I am working on a video project to use a POS (not point of sale) Mini Mill like an X2 class of machine for a series of projects some folks think can only be done on a CNC machine. The will be much simpler versions of the project. During part of that I will probably shows some things like practical cutting comparisons between the South Bend and the POS. I think I might even make a mold with one half done on the South Bend and one half done on the POS, and see if they mate up well enough to produce a useable casting or injection. That's pretty far down on my list though. I'm starting to get a backlog of paid work again. I bought he POS mill several months ago, but I haven't even opened the crate yet. Anyway, I may make some short "glory shots" clips for that project for you guys with it throwing chips a solid stream of chips.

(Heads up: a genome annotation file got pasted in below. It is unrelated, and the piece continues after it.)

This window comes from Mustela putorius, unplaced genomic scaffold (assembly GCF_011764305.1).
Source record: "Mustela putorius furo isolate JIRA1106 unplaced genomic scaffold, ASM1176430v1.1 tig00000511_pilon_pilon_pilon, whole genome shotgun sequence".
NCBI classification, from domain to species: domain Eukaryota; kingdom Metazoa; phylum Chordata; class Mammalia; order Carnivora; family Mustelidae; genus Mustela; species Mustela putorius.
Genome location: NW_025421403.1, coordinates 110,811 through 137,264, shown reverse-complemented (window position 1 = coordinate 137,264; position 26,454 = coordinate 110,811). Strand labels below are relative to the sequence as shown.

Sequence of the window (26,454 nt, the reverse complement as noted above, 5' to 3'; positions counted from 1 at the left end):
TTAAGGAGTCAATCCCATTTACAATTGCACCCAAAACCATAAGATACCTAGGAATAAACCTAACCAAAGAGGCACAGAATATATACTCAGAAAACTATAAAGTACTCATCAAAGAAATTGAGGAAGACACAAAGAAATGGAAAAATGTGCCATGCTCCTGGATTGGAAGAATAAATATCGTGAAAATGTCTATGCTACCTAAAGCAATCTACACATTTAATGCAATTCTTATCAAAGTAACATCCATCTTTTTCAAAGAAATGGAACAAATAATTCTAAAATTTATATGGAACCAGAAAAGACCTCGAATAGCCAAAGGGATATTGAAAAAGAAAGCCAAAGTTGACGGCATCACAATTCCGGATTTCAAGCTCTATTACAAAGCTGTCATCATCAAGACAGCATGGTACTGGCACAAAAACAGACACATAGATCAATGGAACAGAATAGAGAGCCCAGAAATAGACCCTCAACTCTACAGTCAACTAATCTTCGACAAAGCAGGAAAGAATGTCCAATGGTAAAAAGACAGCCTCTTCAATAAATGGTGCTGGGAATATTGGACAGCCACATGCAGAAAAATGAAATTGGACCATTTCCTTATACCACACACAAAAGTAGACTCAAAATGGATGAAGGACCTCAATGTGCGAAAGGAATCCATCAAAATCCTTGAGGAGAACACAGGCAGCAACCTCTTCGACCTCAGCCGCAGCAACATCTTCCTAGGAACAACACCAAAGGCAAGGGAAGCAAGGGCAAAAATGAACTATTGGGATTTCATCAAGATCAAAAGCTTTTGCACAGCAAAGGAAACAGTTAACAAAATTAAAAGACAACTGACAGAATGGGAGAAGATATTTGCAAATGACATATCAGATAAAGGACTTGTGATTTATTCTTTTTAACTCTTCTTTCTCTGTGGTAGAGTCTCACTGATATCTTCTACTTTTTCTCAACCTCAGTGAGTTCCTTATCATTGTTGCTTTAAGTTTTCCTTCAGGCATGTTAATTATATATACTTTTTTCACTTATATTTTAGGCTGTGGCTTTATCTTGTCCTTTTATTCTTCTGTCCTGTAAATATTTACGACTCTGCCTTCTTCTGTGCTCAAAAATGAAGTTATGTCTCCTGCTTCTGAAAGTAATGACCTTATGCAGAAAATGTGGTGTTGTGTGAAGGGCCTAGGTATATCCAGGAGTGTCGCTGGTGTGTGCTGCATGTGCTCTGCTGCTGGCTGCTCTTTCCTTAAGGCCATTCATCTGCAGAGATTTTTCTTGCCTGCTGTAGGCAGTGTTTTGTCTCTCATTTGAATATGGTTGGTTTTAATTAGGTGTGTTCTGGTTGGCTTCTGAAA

Impossible wish item: I kinda wish the DRO could be set to display the current feed rate. I'm so used to seeing the numbers on the CNCs that I miss it with the manual mill. My first mill was a CNC mill after all.
        *** I always wanted a welding stinger that looked like the north end of a south bound chicken. Often my welds look like somebody pointed the wrong end of a chicken at the joint and squeezed until something came out. Might as well look the part.